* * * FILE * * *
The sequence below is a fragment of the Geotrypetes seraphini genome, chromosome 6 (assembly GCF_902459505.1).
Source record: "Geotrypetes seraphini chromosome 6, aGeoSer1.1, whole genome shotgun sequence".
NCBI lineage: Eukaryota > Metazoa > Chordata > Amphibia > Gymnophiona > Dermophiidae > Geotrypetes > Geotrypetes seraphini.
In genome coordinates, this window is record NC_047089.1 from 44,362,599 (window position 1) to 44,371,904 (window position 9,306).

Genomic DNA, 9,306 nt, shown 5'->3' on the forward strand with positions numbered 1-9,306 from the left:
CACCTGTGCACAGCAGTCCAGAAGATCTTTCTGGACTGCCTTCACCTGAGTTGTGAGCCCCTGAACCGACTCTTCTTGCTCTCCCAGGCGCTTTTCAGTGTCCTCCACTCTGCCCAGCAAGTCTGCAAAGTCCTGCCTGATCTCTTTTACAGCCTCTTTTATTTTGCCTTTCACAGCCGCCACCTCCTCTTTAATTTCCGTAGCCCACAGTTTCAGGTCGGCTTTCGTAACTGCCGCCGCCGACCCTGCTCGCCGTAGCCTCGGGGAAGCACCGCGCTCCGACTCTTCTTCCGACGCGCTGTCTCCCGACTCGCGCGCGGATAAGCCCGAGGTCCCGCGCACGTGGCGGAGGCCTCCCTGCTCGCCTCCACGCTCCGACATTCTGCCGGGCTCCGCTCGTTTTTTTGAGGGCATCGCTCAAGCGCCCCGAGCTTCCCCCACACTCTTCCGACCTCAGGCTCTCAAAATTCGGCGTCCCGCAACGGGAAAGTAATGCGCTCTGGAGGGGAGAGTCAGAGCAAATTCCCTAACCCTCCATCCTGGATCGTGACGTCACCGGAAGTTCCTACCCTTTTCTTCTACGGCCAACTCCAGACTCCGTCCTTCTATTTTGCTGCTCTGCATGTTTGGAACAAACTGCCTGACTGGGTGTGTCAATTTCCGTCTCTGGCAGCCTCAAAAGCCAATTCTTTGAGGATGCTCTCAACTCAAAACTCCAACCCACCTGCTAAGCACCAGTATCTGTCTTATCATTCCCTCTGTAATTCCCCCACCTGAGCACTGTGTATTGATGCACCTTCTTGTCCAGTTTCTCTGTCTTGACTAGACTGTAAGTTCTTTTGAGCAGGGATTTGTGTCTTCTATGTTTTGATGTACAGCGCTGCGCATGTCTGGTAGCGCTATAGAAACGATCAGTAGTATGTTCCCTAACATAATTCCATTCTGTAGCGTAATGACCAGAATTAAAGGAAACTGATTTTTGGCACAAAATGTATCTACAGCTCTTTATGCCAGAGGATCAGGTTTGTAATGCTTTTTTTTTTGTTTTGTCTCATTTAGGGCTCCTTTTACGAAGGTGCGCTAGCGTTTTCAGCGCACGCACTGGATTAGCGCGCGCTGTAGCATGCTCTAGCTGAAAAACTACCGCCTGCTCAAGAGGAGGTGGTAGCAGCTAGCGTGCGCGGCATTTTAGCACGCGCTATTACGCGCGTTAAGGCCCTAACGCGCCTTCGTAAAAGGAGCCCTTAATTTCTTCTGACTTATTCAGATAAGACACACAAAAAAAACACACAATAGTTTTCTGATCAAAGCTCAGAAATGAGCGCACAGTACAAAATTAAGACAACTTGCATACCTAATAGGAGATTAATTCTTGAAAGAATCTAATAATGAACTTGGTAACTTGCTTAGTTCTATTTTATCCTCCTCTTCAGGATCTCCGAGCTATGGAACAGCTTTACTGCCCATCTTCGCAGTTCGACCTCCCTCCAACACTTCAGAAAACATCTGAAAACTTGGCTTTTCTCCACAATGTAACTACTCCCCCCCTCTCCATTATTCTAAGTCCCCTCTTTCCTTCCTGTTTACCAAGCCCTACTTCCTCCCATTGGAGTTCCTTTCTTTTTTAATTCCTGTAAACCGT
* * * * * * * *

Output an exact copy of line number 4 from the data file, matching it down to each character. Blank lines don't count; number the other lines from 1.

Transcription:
In genome coordinates, this window is record NC_047089.1 from 44,362,599 (window position 1) to 44,371,904 (window position 9,306).